A recent article details unregulated Russian stem cell frauds and pseudoclinics - not exactly a shining example of what can be achieved. Russians seem to have the worst of all worlds; enormous levels of fraud, a population that doesn't yet seem to have learned the merits of caveat emptor, poor educational infrastructure, an ineffective and overbearing state, and the inability to develop effective private review, rating and monitoring organizations.
Vladimir Bryntsalov, a Moscow pharmaceutical tycoon, decided last year on the advice of a friend to seek a treatment for the gray hair and wrinkles that come with being 58 years old. He had a potent mixture of human embryonic stem cells injected under his skin. It is a radical procedure with unpredictable results under any circumstances, let alone in a Moscow beauty salon. A few weeks later, Bryntsalov was as gray, wrinkled and tired as ever - and sported several pea-size tumors on his face. He began to doubt that the salon was legitimate. "They didn't have a laboratory, nothing," he says. "Who knows where [the stem cells] came from?"
It's not clear what's being injected beneath patients' skin. Are they embryonic stem cells harvested from days-old embryos? Such "undifferentiated" cells would be the most promising candidates for repairing organs, from alcohol-addled livers to wrinkled skin, but they are also the least predictable and potentially most dangerous. "If we introduce undifferentiated cells into the body of a person with low immunity, then there's a high risk of cancer," says Gennady Sukhikh, a stem-cell scientist from the Russian Academy of Sciences.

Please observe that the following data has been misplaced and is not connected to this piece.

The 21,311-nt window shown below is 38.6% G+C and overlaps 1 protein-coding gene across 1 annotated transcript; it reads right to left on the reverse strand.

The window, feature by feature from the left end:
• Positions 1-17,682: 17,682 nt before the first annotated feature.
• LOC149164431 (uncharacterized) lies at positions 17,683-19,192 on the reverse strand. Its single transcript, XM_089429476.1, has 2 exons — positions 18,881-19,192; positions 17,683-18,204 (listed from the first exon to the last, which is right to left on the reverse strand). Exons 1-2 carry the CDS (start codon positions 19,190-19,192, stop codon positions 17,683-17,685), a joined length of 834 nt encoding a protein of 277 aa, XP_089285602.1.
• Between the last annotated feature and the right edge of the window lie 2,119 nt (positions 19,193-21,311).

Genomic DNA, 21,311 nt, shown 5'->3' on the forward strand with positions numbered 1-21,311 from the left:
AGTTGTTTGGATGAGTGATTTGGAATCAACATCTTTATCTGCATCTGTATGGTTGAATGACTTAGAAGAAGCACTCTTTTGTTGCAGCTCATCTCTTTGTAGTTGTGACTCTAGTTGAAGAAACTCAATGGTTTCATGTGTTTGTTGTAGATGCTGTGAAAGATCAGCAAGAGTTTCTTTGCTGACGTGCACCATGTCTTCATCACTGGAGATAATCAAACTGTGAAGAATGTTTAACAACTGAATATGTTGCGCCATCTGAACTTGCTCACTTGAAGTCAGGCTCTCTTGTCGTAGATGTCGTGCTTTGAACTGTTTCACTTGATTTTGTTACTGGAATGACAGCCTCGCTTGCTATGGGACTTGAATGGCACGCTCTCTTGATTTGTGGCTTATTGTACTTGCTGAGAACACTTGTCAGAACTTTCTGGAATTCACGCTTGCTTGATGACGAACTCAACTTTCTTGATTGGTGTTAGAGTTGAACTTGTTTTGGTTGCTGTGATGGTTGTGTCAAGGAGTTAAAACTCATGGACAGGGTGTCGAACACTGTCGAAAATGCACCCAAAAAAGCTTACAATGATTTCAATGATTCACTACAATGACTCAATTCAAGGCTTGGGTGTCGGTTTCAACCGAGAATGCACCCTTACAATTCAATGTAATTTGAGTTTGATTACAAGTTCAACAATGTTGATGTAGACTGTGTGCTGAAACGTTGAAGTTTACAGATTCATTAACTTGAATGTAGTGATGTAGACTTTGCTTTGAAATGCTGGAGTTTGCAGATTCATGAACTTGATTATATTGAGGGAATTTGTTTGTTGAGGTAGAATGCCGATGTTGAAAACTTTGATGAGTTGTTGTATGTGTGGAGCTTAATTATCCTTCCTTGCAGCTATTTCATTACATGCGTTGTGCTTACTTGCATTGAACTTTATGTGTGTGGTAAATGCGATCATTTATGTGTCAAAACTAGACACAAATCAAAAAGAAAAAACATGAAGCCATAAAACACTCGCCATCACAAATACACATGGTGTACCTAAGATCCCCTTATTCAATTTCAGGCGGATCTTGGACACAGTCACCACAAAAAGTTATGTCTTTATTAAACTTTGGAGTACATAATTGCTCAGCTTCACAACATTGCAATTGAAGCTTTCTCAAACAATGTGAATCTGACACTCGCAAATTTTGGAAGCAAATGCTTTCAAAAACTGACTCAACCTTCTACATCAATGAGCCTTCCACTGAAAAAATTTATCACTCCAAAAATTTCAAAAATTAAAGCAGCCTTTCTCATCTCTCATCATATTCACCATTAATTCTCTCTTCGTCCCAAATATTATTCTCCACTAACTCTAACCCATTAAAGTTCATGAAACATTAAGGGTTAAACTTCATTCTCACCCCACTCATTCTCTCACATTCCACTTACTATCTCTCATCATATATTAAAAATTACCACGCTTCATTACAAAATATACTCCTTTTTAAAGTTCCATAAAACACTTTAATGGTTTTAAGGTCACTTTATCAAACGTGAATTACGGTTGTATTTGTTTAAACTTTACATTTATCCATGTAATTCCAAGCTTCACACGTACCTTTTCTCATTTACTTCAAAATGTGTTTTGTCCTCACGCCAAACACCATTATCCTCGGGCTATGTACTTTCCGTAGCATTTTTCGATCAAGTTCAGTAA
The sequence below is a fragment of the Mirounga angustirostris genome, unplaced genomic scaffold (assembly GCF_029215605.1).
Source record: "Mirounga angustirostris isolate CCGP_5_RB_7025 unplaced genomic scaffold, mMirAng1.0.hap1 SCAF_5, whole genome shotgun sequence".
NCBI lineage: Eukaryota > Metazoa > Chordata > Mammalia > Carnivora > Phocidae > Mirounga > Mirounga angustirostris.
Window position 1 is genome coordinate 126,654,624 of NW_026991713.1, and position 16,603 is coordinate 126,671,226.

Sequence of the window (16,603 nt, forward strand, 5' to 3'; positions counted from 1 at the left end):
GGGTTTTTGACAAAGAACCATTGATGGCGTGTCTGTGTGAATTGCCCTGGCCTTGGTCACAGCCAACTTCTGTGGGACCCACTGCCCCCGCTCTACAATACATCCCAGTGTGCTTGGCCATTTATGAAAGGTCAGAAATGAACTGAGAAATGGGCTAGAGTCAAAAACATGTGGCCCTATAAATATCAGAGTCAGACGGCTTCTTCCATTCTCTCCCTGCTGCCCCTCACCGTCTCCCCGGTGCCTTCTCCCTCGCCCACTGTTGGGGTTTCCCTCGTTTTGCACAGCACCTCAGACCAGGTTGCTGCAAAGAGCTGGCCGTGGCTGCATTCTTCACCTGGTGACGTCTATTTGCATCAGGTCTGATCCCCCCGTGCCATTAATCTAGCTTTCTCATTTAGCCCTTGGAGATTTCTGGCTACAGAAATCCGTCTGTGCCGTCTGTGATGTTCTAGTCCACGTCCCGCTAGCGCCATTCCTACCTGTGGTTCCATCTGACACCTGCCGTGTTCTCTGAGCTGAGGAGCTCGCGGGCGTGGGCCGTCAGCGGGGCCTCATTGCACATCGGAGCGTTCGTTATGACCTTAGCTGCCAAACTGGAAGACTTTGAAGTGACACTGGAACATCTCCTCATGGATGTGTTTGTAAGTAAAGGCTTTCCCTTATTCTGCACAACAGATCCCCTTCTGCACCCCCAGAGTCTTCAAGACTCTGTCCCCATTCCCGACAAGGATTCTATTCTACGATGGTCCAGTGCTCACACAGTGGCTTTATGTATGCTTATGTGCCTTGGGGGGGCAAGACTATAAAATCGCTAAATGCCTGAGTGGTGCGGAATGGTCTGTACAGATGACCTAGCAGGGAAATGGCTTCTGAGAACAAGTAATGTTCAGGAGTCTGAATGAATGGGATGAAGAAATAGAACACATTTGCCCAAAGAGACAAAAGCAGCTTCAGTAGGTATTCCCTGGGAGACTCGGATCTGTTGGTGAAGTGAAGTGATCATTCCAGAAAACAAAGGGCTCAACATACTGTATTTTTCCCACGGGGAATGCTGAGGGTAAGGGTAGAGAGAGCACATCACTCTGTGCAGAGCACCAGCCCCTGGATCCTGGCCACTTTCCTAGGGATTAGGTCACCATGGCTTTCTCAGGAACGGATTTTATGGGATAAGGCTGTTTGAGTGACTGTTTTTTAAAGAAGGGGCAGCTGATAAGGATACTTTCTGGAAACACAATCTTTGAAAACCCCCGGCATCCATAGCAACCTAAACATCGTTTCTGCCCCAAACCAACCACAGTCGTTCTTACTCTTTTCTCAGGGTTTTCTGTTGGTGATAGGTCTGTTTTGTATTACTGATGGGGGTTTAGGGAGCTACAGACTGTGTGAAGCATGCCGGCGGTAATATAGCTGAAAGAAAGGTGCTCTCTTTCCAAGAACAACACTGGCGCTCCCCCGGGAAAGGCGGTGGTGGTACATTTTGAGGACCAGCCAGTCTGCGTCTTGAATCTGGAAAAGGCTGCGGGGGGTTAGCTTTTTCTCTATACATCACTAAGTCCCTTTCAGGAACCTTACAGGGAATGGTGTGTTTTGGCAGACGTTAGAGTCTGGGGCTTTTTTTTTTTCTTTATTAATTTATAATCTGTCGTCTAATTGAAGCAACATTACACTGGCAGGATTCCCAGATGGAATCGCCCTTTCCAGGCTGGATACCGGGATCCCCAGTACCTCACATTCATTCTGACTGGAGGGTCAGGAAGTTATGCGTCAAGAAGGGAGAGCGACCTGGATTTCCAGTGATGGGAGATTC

Some clinics advertise human-embryonic stem cells, but in fact take them from pig embryos. The Kosmeton clinic, which rents space in a tony Moscow neighborhood from a medical facility with ties to the Kremlin, openly admits to luring patients with empty promises. "In our advertisements, we say that we have stem cells," says Yelena Chelishcheva, who works at the clinic. Clients actually get an injection of skin cells.
The bright side of this situation is that the same limited, situational freedom that allows the frauds to operate also allows serious research to proceed:
Ironically, serious science may yet benefit from the Russian free-for-all. Dr. Andrei Bryukhovetsky, a scientist at Moscow's Cancer Institute, is using the adult stem cells of spinal-injury victims to repair vertebrae. "This is the one area where we are ahead of the Americans," says Bryukhovetsky, "and it's only because our laws allow us to use stem cells, both embryonic and adult." Bryukhovetsky also has a front-row seat when stem-cell treatments go wrong. A 23-year-old woman, who had paid $10,000 for a series of stem-cell injections for a concussion, went to Bryukhovetsky complaining of severe headaches and a breakdown in her immune system. The risks are obvious to him, if not to all.
If you are familiar with the funding situation for medical research in Russia - a country where academics have been known to moonlight as taxi drivers to make ends meet - then you'll see just how much damage has been done to medical research in Europe and America. We could be so much further ahead on the path to developing regenerative cures for age-related conditions.